Wednesday, August 29, 2007

A Cautionary Tale

On Aug 21, I got an email from "L," a book designer/packager I know. She was working on a nonfiction book for an author, "MD," who planned to self-publish, but she thought his topic was important enough that he could get a commercial publishing deal. Could I refer him to any agents?

I did some digging and found a treasure trove. MD, who's an authority in his field, was extensively quoted in recent front-page New York Times stories that I'd read closely because their subject touches me personally. WOW! I contacted two agents with experience in MD's subject area, who were interested and wanted to see the manuscript right away. I told L, who said she'd pass the word on to MD and get back to me.

Yesterday, a full week later, L called me. "What's happening?" I asked excitedly.

Her answer was a thudding surprise. Seems that in the meantime, L had contacted an acquiring nonfiction editor at a biggish publisher, whom I know and like. Oh, the editor told her, MD's manuscript was submitted by "Agent J" months ago and she'd passed on it. No further interest. Over and out.


L got hold of MD and asked him about Agent J. Oh yeah, he told her, J had submitted his manuscript (which was a mess, according to L, who'd had it edited by a pro) to FIFTY publishers and they'd all rejected it. And some of their responses were rather rude, MD added. (Hahahahahaha!) So MD stopped corresponding with Agent J and assumed they were through.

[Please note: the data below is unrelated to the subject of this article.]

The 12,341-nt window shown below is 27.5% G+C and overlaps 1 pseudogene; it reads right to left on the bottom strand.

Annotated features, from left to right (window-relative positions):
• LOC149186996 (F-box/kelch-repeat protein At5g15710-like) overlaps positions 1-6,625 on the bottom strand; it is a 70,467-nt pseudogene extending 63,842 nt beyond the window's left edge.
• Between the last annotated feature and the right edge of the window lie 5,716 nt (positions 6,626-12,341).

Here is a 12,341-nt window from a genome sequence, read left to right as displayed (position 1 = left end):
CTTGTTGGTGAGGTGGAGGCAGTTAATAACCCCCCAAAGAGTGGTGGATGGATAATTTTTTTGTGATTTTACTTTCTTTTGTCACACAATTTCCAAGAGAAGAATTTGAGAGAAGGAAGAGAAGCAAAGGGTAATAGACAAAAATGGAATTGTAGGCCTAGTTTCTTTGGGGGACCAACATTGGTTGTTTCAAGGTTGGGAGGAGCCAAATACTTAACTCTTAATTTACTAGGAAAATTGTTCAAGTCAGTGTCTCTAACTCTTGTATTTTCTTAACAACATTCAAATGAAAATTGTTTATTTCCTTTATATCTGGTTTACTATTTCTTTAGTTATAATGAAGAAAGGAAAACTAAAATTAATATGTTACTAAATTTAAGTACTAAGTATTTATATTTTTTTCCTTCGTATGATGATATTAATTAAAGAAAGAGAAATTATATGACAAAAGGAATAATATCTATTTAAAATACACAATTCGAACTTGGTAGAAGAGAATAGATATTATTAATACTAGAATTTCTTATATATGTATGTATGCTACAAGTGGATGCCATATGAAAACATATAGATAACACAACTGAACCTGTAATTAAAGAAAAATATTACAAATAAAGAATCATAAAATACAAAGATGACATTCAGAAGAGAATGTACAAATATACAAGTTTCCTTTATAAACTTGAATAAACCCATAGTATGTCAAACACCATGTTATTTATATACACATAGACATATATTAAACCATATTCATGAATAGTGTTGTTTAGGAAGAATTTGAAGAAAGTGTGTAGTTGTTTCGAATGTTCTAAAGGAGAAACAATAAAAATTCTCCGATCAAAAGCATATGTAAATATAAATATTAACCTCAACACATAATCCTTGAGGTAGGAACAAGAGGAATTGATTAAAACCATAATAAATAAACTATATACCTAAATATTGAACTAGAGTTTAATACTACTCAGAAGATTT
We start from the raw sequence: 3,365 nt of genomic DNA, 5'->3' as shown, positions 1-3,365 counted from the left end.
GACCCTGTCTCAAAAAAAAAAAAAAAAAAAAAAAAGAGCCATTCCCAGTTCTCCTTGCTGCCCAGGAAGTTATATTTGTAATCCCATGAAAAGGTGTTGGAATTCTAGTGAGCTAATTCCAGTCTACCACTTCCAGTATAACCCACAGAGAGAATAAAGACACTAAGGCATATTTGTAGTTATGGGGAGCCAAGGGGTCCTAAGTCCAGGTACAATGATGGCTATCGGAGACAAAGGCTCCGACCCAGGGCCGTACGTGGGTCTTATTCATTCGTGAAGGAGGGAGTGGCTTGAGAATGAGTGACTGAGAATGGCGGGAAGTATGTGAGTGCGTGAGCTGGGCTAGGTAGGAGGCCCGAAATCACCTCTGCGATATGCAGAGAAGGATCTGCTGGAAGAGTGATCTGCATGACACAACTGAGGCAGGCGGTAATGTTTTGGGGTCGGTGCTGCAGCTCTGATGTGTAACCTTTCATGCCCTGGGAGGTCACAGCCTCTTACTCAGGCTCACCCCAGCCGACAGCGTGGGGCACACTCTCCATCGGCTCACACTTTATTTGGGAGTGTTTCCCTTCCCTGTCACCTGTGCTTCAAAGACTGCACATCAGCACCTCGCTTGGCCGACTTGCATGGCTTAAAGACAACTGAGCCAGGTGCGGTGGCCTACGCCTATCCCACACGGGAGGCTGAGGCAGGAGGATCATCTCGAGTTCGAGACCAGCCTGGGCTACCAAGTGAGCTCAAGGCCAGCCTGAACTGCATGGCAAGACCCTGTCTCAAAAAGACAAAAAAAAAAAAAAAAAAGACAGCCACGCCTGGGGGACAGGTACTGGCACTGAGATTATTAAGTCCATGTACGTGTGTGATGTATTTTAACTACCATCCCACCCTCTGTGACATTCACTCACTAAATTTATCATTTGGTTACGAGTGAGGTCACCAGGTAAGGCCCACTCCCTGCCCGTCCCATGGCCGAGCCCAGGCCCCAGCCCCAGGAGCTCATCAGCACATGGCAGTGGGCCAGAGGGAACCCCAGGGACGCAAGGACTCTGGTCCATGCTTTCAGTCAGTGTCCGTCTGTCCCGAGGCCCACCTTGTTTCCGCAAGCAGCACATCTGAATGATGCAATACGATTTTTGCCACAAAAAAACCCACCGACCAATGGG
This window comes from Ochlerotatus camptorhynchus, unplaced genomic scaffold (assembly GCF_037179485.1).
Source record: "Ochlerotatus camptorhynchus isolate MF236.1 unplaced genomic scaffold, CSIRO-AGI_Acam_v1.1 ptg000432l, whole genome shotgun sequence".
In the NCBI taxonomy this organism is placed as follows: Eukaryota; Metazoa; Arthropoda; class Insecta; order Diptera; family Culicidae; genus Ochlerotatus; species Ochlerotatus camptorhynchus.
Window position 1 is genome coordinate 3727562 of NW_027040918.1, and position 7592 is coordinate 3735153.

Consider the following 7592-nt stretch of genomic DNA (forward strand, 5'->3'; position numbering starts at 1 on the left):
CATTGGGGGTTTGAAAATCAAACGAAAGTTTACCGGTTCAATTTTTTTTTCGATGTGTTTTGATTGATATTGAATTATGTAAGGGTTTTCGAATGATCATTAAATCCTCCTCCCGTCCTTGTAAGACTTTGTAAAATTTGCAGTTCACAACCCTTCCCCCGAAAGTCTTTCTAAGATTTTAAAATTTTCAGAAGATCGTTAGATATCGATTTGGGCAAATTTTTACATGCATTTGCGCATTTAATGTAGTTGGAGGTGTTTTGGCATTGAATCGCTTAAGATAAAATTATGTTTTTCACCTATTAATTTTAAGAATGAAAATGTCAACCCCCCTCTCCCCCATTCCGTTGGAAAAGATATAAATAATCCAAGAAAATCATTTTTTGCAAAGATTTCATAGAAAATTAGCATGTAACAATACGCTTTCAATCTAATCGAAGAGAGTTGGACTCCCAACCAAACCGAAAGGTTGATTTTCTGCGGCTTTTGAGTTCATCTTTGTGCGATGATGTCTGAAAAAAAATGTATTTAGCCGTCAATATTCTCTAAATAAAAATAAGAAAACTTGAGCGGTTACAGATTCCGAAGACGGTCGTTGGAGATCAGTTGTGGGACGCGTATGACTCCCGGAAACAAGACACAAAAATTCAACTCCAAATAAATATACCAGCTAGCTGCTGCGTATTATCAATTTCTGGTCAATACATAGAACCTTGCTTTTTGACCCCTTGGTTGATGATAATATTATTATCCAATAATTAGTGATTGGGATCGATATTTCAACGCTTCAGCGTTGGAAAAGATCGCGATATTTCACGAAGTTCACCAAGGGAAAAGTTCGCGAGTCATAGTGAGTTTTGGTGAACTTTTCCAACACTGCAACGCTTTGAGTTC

In case you hadn't figured it out by now, MD, though a high-powered professional, has zero knowledge of the publishing business. He'd first contacted L in July, expecting her to design his book so he could publish it (unedited, natch) by September. She set him straight on that immediately. And the other day, she had to explain to him that no one--not even a self-publishing house--
can touch his book until he cancels his contract with Agent J. In writing. MD couldn't remember any details of his agency agreement, which he may not have bothered to read, but he duly sent off a termination letter to Agent J (who has a string of solid-looking deals on

Now what?

L is backing away slowly from MD. With his book dead in the water at basically every publisher in the country, it's highly unlikely that an agent would want to take it on now. Besides, MD's gone off agents after the one didn't work out. (Rolling my eyes...) The only way I think his book could be shopped anew, I told L, would be if an agent matched MD up with a well-respected co-writer who would totally overhaul the manuscript and add late-breaking material, of which there will soon be a quantity. And of course if MD gets media coverage over the new stuff.

But all that's iffy, and MD is itching to get his book out now. So he may self-publish after all. And L may soon be running away screaming.

Moral: Too many to enumerate.

1 comment:

Bella Stander said...

I had this same tale in my newsletter and an agent responded:
"Another reminder of all the questions you need to ask up front. Sometimes I can't tell if authors are simply ignorant or willfully ignorant of certain protocols in their effort to make maximum progress."